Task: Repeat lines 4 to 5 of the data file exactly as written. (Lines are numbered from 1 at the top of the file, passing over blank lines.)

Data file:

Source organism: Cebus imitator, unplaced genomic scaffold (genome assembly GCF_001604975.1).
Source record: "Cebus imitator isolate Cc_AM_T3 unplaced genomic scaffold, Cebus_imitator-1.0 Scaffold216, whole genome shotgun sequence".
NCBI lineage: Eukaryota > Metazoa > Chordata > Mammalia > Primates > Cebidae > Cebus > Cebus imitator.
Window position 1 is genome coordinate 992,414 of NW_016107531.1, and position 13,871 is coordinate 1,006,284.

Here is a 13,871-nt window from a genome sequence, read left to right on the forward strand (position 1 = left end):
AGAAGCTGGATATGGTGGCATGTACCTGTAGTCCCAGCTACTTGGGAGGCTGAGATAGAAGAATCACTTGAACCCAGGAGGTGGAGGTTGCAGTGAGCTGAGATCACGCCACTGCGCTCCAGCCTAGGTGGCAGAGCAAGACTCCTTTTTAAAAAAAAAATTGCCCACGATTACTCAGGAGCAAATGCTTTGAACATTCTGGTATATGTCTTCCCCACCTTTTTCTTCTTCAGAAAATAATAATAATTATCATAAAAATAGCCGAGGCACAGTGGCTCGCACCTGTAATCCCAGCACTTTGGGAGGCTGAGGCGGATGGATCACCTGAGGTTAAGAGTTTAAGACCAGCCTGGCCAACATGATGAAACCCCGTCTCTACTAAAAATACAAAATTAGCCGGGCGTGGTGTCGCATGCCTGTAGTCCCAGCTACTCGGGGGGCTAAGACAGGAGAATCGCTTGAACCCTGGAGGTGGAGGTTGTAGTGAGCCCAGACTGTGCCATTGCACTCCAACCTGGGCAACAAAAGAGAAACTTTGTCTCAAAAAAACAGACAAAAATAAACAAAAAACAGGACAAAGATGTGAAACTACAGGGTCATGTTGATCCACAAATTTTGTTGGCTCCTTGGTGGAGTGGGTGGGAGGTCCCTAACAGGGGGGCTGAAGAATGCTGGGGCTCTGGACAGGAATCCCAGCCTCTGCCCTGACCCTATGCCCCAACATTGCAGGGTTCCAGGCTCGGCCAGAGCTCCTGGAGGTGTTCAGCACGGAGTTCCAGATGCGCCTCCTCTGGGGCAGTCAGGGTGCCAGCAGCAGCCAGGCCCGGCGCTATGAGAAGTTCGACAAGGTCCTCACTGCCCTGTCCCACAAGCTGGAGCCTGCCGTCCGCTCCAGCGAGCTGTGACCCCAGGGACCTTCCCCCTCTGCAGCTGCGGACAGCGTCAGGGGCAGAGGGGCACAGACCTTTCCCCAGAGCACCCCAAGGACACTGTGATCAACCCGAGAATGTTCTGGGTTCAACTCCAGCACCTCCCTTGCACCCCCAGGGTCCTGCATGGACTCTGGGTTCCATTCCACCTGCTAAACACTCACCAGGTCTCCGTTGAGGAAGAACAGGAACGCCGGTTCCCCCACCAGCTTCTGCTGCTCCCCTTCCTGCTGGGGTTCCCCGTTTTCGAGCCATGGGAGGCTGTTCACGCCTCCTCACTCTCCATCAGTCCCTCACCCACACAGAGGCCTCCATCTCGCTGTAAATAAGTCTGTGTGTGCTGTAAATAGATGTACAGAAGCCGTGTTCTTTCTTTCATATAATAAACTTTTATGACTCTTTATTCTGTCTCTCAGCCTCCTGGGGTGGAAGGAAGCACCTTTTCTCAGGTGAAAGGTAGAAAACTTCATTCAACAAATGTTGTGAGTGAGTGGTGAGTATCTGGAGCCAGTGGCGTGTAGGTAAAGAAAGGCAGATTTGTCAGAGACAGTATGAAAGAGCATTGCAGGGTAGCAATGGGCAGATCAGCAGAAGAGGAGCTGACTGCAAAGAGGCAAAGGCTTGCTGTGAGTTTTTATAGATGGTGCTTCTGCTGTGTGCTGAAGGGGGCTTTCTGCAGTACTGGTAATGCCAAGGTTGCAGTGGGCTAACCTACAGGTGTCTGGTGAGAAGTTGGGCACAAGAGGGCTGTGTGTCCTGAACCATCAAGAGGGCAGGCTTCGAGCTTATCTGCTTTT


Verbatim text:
Window position 1 is genome coordinate 992,414 of NW_016107531.1, and position 13,871 is coordinate 1,006,284.

Here is a 13,871-nt window from a genome sequence, read left to right on the forward strand (position 1 = left end):